A Q&A with Joel Harris, creator of the new Black History Month merchandise designs
Strength in our roots. Lifting as we climb.
These are the statements at the center of a new line of merchandise launched by the University for this year's Black History Month. The designs are the work of Joel Harris, assistant director of digital and creative services for the W.A. Franke Honors College.
The new designs expand on the University's Black History Month merchandise offerings, which also include products featuring a cultural logo made up of icons representing the contributions and culture of the Black community. (You can read more about the cultural logo design process in this UA@Work story.)
In interviews with Adrienne Barela, director of content in Marketing and Brand Management, and Lo Que Pasa, Harris discussed his artistic journey, the inspiration behind the designs and what he hopes the campus community can take from them.
How did your interest in graphic design develop?
Well, I started off in fine art and I went to an art and science high school in Virginia. In the ninth grade, my art teacher did a career day and she brought in all these different artists, like a fashion designer, a graphic designer and an interior designer. There was just something about what the graphic designer did that I connected with that made me think, "That's what I want to do."
Has a career in higher education always been your goal?
I went to Virginia Commonwealth University, which has a very rigorous design program. There I learned the fundamentals of graphic design and my professors really inspired me to want to work in higher ed. It was just something about what they did. They were practitioners and they were teachers. They were inspiring. They would also do research on design topics and write books. They had a balance of still being in the field, and being in the classroom training the next generation of design practitioners. So, working here at the University is living a dream that I have always had for myself.
What does Black History Month mean to you?
It's more than a month, you know. It's every day, it's the entire year. It's living, breathing, inventing, creating, celebrating our rich heritage. And we're creating Black history right now. I'm hoping that I can leave a legacy that inspires the next generation of Black artists and designers and entrepreneurs to go live their dreams and make a positive impact in our world.
What were the inspirations behind the new designs you created?
They were inspired a lot by late '80s and '90s art and design, especially hip-hop design, and the statements on the shirts are statements that we hear in the Black community. "Lifting as we climb" is something Mary Church Terrell said. She was one of the first Black women to earn a college degree. She was an educator and an activist. The phrase means not forget where you come from and, as you continue to advance and move forward, bring somebody up with you. And, from a marketing standpoint, I wanted a retro feel. Students are really into nostalgia and the '90s was a decade that had significant cultural impact in the art world and society.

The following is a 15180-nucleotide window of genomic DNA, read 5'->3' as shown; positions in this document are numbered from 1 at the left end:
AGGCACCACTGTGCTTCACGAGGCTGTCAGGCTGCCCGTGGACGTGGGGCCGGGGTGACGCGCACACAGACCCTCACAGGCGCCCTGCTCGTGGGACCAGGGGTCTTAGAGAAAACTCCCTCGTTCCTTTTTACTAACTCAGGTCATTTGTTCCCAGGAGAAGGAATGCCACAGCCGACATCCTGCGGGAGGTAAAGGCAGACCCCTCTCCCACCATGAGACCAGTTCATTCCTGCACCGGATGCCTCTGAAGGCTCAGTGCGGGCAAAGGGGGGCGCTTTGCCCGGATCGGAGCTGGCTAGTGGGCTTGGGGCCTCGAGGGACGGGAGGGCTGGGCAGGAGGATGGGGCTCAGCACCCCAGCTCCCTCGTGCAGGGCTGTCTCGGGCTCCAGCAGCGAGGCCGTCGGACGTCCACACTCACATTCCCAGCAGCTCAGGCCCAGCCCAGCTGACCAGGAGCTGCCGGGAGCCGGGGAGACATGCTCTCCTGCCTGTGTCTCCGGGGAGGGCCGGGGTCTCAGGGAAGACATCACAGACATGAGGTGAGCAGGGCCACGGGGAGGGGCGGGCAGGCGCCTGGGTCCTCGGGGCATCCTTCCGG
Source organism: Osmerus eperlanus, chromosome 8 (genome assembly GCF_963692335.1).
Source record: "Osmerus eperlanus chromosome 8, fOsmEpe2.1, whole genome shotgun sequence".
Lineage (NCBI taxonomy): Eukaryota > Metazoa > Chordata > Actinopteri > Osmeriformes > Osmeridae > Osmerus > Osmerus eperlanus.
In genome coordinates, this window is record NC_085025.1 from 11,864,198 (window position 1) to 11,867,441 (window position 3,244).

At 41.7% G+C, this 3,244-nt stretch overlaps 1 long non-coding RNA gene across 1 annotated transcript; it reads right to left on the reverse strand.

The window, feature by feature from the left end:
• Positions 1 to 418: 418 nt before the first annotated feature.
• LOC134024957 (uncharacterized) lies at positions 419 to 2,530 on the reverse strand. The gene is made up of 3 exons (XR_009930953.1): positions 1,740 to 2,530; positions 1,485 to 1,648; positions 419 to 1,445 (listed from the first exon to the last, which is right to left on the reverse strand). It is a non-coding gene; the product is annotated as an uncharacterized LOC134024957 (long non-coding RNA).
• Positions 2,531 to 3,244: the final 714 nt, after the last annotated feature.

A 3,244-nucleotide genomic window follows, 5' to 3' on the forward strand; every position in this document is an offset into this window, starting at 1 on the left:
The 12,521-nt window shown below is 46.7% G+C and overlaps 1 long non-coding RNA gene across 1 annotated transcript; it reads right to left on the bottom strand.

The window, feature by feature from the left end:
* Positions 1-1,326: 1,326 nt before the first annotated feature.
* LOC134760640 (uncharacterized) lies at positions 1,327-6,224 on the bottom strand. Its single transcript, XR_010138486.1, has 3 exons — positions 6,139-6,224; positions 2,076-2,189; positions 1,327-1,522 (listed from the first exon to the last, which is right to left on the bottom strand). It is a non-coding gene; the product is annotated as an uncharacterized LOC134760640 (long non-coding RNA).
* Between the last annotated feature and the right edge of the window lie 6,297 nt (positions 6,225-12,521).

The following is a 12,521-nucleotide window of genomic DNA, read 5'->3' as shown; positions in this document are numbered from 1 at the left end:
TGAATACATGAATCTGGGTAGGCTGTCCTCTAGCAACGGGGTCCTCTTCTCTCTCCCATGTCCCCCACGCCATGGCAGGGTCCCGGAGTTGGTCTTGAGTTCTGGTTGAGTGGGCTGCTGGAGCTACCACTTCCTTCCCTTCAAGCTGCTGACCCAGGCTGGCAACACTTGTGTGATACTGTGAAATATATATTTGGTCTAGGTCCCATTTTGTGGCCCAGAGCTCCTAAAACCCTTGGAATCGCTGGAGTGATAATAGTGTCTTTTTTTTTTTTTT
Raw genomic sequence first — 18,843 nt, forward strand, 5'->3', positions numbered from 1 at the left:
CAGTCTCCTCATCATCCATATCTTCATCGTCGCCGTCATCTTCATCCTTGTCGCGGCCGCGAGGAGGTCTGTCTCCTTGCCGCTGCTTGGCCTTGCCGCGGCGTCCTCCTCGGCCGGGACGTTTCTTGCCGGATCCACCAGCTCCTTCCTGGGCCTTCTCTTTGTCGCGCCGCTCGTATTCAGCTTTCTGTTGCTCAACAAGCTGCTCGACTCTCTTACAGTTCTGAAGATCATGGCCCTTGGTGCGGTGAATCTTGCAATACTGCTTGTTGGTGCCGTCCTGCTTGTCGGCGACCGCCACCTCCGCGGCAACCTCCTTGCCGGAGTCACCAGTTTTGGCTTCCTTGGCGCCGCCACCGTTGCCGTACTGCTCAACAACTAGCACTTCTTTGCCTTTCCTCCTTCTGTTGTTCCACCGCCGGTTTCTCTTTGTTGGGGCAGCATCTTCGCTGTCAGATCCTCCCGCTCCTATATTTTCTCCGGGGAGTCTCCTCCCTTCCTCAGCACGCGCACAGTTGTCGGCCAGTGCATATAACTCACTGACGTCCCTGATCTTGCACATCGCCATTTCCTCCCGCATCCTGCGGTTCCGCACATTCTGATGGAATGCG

The other design, "Strength in our roots," speaks to our ancestral heritage. Some of the trauma from our past is still carried in our community. I want these designs to say yes, we have a troubled past, but we have overcome, we are resilient and we are thriving.
What impact do you hope your designs have?
I hope that the designs educate and inspire people to learn more about Black history and the contributions African Americans have made to our country. Both phrases on the shirts speak to the rich ancestral heritage we have as African Americans, and I hope it instills pride in our heritage, recognizing the work that has been done by those before us who paved the way for us to be where we are at today. It's my hope that what we do in our present day, what we create, innovate, establish and build, will be the things that future generations will look back on as their guidepost.
Apparel, notebooks and other products featuring the new designs are available for purchase through the BookStores. A portion of the sales will go to African American Student Affairs to benefit students.
Read more about how the University is celebrating Black History Month as well as the ongoing "Beyond Juneteenth" effort in these UA@Work stories:
- Celebrating Black History Month
- Celebrate Black History Month with music, dance and art activism
- Beyond Juneteenth: A yearlong celebration of Black history, culture and contributions